First evidence of human activity unearthed from Jerusalem’s Solomon Temple

November 14th, 2007 - 2:45 am ICT by admin  
The findings include animal bones; ceramic bowl rims, bases, and body sherds; the base of a juglet used to pour oil; the handle of a small juglet; and the rim of a storage jar.

The bowl sherds feature wheel burnishing decorative lines characteristic of the First Temple Period.

Experts say the artefacts could be the first physical evidence of human activity at the Temple Mount - also known as Solomon’s Temple - in that time.

Religious leaders do not allow archaeological excavations on Temple Mount, one of the holiest sites for Judaism and Islam.

Jews and Christians know the site as the Temple Mount and Muslims know it as the Noble Sanctuary.

The human-made plateau covers the hill where Christians, Jews, and Muslims believe Abraham nearly sacrificed his son Isaac at God’s behest. Muslims also believe that Prophet Muhammad ascended to heaven there to receive prayers from God before returning to Earth.

Islam’s Dome of the Rock and al-Aqsa Mosque now covers the site.

Jerusalem’s district archaeologist Yuval Baruch, who is supervising the Muslim maintenance project, said Waqf Muslims found the relics during routine maintenance work at the site.

The researchers including Baruch and Sy Gitin, director of the WF Albright Institute of Archaeological Research in Jerusalem, Ronny Reich of Haifa University, and Israel Finkelstein of Tel Aviv University, have now concluded that the discovery might help reconstruct the dimensions and boundaries of the Temple Mount during the First Temple Period.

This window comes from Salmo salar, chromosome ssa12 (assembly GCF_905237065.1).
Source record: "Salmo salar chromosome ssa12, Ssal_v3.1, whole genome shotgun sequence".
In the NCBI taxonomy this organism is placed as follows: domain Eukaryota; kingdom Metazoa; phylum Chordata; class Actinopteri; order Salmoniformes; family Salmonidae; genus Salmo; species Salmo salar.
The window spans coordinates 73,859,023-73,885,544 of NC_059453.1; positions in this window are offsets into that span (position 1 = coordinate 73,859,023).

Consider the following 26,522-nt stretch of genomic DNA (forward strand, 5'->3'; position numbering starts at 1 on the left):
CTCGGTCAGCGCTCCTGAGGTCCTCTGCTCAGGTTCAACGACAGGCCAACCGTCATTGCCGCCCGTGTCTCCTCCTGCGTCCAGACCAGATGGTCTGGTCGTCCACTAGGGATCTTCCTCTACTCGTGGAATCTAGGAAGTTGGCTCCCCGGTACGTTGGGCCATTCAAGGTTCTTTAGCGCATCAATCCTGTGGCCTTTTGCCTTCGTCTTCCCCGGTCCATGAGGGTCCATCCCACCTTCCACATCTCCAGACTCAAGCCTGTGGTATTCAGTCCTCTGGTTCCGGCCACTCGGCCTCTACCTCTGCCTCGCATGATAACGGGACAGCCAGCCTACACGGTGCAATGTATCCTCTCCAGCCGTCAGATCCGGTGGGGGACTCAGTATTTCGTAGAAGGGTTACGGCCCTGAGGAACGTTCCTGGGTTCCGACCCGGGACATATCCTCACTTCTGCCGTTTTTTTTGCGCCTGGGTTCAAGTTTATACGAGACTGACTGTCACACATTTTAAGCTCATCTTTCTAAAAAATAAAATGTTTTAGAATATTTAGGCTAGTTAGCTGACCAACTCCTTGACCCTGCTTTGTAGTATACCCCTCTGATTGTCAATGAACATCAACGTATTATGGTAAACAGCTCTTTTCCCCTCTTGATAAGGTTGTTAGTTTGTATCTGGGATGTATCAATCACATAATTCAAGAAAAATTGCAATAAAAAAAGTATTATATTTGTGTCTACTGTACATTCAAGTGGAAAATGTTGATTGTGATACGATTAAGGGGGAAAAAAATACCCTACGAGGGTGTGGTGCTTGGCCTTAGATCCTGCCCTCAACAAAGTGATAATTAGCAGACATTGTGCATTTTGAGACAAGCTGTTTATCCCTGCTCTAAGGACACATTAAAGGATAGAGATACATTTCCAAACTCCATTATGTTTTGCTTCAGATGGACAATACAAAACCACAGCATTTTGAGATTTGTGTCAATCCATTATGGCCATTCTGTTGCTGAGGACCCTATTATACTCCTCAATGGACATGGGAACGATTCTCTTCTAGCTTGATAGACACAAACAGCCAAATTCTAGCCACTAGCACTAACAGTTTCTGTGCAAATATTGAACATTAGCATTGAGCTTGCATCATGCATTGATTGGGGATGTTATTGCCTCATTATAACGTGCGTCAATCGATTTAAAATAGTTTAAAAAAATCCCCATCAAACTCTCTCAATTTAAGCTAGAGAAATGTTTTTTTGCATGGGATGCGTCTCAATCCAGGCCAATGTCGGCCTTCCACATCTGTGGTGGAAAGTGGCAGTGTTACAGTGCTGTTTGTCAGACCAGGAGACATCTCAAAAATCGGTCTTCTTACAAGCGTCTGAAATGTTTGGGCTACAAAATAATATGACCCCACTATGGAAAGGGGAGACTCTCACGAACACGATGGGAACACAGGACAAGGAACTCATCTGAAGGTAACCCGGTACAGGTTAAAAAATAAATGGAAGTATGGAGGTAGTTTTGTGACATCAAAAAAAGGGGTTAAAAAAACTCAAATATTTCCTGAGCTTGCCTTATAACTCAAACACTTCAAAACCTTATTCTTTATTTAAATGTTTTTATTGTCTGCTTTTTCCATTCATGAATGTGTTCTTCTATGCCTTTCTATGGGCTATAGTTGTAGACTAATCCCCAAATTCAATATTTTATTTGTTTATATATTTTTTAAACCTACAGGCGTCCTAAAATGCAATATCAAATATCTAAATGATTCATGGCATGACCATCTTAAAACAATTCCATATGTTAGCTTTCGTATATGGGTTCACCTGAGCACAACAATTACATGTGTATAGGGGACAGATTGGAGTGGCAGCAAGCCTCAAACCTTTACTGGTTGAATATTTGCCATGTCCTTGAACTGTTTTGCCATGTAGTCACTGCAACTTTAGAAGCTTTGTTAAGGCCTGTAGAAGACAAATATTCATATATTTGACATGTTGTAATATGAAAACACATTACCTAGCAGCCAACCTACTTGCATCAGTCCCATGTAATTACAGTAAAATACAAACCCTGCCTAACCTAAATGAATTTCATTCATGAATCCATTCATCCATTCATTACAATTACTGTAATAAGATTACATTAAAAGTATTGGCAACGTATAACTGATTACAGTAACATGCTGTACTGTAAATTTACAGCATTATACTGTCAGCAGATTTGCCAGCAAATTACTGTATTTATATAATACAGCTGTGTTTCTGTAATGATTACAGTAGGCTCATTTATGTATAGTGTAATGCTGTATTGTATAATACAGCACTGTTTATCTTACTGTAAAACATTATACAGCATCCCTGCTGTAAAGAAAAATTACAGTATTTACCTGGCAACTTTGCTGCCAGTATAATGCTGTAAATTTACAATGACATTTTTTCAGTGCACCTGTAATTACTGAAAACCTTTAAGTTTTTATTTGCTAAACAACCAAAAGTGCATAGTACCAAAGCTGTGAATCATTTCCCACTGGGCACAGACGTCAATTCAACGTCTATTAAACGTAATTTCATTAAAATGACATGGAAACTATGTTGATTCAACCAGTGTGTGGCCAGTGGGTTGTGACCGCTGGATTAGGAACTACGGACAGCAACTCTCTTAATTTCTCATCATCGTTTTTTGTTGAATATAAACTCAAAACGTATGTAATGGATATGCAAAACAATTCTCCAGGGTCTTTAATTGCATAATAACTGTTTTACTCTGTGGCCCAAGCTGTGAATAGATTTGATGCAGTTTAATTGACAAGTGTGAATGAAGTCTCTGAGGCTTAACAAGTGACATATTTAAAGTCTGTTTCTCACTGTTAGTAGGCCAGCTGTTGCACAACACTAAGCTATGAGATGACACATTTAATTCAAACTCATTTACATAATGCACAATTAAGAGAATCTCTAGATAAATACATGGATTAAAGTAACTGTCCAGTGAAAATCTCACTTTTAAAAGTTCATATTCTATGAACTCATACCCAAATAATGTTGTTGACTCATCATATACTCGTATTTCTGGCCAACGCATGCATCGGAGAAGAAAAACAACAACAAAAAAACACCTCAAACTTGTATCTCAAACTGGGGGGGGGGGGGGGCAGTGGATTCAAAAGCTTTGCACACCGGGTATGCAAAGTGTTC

In addition, the research team have also recovered a piece of a whitewashed, handmade object, which could have been used to decorate a larger object or may have been the leg of an animal figurine.

According to the archaeologists, these unique findings could shed new light on what lay hidden beneath Israel’s most mysterious archaeological site.

“This is the first time we have shards from the Temple Mount with a [uniform] date,” said Reich.

He said the find “most certainly” indicated the presence of people in the temple during the late eighth century and seventh century BC.

“From an archaeological standpoint, this is the first time this has happened. You can say that this was written in the Bible - but the Bible is a text and texts can be played around with. This is physical evidence,” Reich said.

Gideon Avni from the IAA’s excavations and surveys department said: “This is the first time we have found artefacts that have not been disturbed by later periods”.

But the excavation won’t be able to pinpoint the location of the First Temple on the mount, he said.

Hebrew University archaeologist Ehud Netzer, who discovered King Herod’s tomb earlier this year, said the excavation at Temple Mount was done in a very rash manner.

“In such a special place, [the Waqf] should have conducted an organized and proper excavation. But this was done with bulldozers and mechanical tools. Digging of this sort can cause damage,” National Geographic quoted Netzer, as saying.

The Temple Mount was Jordanian territory until the Six-Day war in 1967, when Israel conquered Jerusalem’s Old City. Israel left internal administration of the compound to the Waqf, while Israeli police took responsibility for overall security. (ANI)

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